Pinterest for doctoral writing: Learning from creative writing


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By Cally Guerin

Searching around for new ideas for my doctoral writing classes recently, I found myself perusing the endless array of pins on Pinterest. Academic writing, and especially doctoral writing, is often regarded as being almost entirely separate from creative writing: doctoral writing is supposed to be objective, direct, dry. However, a short foray into the world of Pinterest quickly reveals that much of the advice to novelists is relevant to doctoral writers, so I started compiling my own board of pins that were aimed at aspiring fiction writers but also useful for academic writing. Continue reading

How to work with a thesis editor


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Dr Kerrie Le Lievre is a former teacher of business and academic writing at the University of Adelaide, and a current freelance editor. She is a professional member of the Society of Editors (SA), a branch of IPEd. You can find her blog, which includes thesis-writing tips, at

By Kerrie Le Lievre

It’s becoming increasingly common for PhD and Masters students to employ professional editors or proofreaders when finalising their theses. However, many editors report that the students who contact them often know very little about what a thesis editor does, how to work with one, or even when to approach one.

While Australia’s Institute of Professional Editors (IPEd) has some useful information available online both for supervisors and for students, these mostly focus on what happens once an editor has been engaged, and cover only a small portion of what students need to know to ensure that they can work effectively with their chosen editor. Similar information is available from the Society for Editors and Proofreaders (SfEP) in the UK, and multiple bodies in the USA. This post uses Australian practice as a model, but the advice given here will be useful in other contexts too.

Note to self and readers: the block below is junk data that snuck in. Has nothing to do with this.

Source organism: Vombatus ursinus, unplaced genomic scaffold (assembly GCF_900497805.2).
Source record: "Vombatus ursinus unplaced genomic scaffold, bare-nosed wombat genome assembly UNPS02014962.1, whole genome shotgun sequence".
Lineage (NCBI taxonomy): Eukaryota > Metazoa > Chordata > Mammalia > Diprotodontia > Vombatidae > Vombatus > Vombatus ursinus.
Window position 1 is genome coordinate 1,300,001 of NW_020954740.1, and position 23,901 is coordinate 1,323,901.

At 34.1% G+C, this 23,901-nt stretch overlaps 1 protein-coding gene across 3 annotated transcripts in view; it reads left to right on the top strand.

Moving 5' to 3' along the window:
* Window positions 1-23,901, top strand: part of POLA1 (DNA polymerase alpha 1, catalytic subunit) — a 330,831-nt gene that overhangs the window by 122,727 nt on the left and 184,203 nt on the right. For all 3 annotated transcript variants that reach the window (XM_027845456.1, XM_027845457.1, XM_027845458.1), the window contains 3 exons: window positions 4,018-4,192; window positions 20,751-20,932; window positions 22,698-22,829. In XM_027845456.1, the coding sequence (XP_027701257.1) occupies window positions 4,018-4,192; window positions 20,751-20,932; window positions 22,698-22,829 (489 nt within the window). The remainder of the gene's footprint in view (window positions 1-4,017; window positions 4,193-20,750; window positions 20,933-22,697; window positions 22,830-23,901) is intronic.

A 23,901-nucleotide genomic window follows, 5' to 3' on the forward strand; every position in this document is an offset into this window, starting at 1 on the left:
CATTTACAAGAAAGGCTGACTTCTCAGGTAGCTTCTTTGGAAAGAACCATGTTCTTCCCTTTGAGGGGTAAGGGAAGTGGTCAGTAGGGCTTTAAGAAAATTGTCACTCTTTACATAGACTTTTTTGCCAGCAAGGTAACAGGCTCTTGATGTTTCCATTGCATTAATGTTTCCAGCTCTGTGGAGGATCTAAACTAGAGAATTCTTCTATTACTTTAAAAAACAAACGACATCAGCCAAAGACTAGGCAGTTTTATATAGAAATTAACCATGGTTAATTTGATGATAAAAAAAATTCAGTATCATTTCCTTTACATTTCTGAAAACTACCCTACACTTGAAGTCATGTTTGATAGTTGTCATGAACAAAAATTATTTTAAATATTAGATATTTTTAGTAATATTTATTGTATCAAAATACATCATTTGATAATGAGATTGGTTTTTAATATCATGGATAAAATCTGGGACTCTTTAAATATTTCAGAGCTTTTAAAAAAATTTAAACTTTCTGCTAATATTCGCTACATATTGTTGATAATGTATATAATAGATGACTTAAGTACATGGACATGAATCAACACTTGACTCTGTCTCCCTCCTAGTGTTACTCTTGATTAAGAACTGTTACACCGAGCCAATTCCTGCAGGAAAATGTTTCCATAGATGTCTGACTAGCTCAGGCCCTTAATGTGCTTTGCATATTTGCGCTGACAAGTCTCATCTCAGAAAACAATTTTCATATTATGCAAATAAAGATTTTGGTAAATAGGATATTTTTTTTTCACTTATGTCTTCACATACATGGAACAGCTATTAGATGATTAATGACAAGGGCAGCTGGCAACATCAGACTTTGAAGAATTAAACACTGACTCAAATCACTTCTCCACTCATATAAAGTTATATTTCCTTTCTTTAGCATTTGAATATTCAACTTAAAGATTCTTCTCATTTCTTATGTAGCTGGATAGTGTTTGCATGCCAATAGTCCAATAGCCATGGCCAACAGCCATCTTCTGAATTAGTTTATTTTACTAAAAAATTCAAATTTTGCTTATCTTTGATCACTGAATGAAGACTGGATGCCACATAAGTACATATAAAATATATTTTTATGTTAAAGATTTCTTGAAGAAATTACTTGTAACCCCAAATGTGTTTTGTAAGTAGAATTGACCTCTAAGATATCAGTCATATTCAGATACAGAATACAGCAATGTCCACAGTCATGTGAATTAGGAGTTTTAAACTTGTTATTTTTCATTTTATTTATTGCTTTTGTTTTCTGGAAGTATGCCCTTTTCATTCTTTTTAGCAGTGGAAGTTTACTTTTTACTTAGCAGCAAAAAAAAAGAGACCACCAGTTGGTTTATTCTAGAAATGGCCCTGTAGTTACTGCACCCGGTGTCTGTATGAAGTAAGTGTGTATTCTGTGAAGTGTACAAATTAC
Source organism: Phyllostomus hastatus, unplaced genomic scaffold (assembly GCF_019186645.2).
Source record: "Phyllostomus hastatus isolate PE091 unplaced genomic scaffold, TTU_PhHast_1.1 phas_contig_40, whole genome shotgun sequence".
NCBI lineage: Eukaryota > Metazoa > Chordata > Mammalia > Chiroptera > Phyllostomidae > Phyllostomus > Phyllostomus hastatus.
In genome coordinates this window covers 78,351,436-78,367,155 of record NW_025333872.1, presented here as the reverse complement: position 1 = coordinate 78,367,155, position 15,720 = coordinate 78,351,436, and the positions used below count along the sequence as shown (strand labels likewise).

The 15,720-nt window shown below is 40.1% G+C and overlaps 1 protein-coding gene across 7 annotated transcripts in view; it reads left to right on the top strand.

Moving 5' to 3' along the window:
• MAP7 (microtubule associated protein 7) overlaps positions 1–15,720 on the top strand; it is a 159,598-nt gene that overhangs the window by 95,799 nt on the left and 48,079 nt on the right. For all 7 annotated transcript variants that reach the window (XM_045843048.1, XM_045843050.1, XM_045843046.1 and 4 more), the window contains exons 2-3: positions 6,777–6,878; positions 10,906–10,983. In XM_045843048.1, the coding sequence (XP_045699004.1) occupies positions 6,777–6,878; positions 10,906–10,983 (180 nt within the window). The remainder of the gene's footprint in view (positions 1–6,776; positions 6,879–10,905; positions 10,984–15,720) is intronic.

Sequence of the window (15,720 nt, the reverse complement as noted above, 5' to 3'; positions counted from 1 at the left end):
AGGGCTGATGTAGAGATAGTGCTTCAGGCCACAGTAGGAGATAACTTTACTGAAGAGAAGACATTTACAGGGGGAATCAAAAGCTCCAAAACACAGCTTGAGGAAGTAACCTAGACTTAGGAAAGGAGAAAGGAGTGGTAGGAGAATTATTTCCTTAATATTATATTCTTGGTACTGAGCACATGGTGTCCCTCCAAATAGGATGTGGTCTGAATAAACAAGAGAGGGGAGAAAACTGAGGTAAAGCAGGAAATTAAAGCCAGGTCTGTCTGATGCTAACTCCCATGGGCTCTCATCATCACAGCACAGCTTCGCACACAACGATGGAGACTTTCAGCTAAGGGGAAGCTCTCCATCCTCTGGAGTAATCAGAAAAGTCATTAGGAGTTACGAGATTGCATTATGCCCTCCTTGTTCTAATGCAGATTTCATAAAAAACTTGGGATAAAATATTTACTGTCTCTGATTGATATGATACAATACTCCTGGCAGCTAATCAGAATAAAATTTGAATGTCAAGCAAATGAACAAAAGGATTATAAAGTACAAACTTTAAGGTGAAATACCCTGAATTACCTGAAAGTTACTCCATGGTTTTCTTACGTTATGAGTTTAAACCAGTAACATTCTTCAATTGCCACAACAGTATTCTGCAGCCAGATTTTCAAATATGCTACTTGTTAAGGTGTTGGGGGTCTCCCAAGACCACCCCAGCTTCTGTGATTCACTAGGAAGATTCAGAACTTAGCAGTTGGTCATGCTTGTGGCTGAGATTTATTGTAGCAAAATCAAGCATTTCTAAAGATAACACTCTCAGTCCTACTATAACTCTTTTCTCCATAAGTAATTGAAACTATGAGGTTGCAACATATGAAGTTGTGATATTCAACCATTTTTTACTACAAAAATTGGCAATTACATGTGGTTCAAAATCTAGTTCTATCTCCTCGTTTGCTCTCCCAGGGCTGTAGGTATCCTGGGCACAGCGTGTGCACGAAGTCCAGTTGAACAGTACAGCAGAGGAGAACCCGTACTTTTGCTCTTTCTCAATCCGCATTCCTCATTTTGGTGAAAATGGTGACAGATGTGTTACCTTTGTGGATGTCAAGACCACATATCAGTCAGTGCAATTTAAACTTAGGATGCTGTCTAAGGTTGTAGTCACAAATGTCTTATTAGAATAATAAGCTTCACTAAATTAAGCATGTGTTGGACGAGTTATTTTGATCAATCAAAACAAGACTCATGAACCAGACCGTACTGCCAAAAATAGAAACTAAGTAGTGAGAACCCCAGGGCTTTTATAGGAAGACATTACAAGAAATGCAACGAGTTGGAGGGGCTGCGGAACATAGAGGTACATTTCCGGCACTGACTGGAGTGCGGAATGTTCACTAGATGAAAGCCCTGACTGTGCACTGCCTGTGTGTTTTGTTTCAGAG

Preparation phase

Well before students complete their thesis drafts, they need to know what a thesis editor does, how to locate one and when to contact one. Continue reading

Moving beyond ‘because I said so’ – motivation for thesis writing


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Dr Kay Guccione (@kayguccione) works at the University of Sheffield. Kay designs mentoring programmes for researchers and her work is centred on linking people together to talk about the things that matter to them.

By Kay Guccione

Writing a thesis of 80,000 to 100,000 words is something we expect of everyone in almost all forms of doctorate. In a PhD it’s impossible to avoid doing some writing — our writing is what we are assessed on and how we communicate our research in conventional forms. With ‘publish or perish’ resonating down every corridor, our attitude to writing is our gateway to the currency of research careers. We are emotionally preoccupied with the fear, excitement, dread, satisfaction, guilt and elation of writing (Wellington, 2010) — see #AcWri #AcWriMo #shouldbewriting #shutupandwrite…

But for some, writing in thesis form seems a futile endeavour at first glance. Continue reading

Revision: Turning literature review lists into logical argument


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By Lawrence Zhang and Susan Carter

Professor Lawrence Zhang is a much sought after supervisor at the University of Auckland, New Zealand, who takes a large number of mainly Chinese doctoral students through to successful completion and employment following that. One comment of his on a student’s oral presentation seemed so helpful and of use to many other students that it triggered this post.

The oral presentation was for the committee who were reviewing at the end of the provisional first year. They worked within the discipline but not within the particular field.